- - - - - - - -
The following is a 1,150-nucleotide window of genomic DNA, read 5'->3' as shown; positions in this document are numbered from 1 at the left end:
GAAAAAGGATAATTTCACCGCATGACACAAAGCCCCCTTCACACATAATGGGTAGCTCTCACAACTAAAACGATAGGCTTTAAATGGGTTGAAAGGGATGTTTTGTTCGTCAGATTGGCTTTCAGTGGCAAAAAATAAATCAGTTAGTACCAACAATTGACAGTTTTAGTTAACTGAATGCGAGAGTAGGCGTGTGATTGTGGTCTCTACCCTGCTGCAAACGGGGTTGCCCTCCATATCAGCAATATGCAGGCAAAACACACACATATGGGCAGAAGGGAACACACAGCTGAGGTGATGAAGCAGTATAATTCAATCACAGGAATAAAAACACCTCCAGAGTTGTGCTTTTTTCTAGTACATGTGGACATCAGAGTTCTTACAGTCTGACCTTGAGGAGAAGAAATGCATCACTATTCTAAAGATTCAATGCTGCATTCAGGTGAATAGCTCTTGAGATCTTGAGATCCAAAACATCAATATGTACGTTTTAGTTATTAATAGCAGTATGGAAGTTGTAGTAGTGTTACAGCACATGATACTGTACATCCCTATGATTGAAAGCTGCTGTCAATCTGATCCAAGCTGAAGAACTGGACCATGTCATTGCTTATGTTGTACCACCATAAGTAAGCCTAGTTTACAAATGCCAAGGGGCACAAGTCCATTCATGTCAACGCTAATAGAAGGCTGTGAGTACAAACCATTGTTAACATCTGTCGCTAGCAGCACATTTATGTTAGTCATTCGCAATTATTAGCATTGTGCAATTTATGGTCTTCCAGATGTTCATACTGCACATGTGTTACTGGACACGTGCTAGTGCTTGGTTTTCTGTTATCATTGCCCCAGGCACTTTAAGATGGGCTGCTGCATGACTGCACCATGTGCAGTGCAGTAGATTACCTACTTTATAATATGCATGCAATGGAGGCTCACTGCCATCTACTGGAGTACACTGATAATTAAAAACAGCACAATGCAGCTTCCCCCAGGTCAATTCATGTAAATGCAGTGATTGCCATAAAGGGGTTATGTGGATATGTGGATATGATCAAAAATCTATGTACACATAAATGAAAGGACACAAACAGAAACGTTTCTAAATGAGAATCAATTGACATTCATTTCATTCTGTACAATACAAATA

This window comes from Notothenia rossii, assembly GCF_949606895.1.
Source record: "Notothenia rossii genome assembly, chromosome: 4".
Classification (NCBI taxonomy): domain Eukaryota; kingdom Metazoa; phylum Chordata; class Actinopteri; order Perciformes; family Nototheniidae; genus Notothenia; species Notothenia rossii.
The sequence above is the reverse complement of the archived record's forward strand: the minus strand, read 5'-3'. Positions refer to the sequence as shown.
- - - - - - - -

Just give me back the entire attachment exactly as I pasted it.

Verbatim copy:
The following is a 1,150-nucleotide window of genomic DNA, read 5'->3' as shown; positions in this document are numbered from 1 at the left end:
GAAAAAGGATAATTTCACCGCATGACACAAAGCCCCCTTCACACATAATGGGTAGCTCTCACAACTAAAACGATAGGCTTTAAATGGGTTGAAAGGGATGTTTTGTTCGTCAGATTGGCTTTCAGTGGCAAAAAATAAATCAGTTAGTACCAACAATTGACAGTTTTAGTTAACTGAATGCGAGAGTAGGCGTGTGATTGTGGTCTCTACCCTGCTGCAAACGGGGTTGCCCTCCATATCAGCAATATGCAGGCAAAACACACACATATGGGCAGAAGGGAACACACAGCTGAGGTGATGAAGCAGTATAATTCAATCACAGGAATAAAAACACCTCCAGAGTTGTGCTTTTTTCTAGTACATGTGGACATCAGAGTTCTTACAGTCTGACCTTGAGGAGAAGAAATGCATCACTATTCTAAAGATTCAATGCTGCATTCAGGTGAATAGCTCTTGAGATCTTGAGATCCAAAACATCAATATGTACGTTTTAGTTATTAATAGCAGTATGGAAGTTGTAGTAGTGTTACAGCACATGATACTGTACATCCCTATGATTGAAAGCTGCTGTCAATCTGATCCAAGCTGAAGAACTGGACCATGTCATTGCTTATGTTGTACCACCATAAGTAAGCCTAGTTTACAAATGCCAAGGGGCACAAGTCCATTCATGTCAACGCTAATAGAAGGCTGTGAGTACAAACCATTGTTAACATCTGTCGCTAGCAGCACATTTATGTTAGTCATTCGCAATTATTAGCATTGTGCAATTTATGGTCTTCCAGATGTTCATACTGCACATGTGTTACTGGACACGTGCTAGTGCTTGGTTTTCTGTTATCATTGCCCCAGGCACTTTAAGATGGGCTGCTGCATGACTGCACCATGTGCAGTGCAGTAGATTACCTACTTTATAATATGCATGCAATGGAGGCTCACTGCCATCTACTGGAGTACACTGATAATTAAAAACAGCACAATGCAGCTTCCCCCAGGTCAATTCATGTAAATGCAGTGATTGCCATAAAGGGGTTATGTGGATATGTGGATATGATCAAAAATCTATGTACACATAAATGAAAGGACACAAACAGAAACGTTTCTAAATGAGAATCAATTGACATTCATTTCATTCTGTACAATACAAATA

This window comes from Notothenia rossii, assembly GCF_949606895.1.
Source record: "Notothenia rossii genome assembly, chromosome: 4".
Classification (NCBI taxonomy): domain Eukaryota; kingdom Metazoa; phylum Chordata; class Actinopteri; order Perciformes; family Nototheniidae; genus Notothenia; species Notothenia rossii.
The sequence above is the reverse complement of the archived record's forward strand: the minus strand, read 5'-3'. Positions refer to the sequence as shown.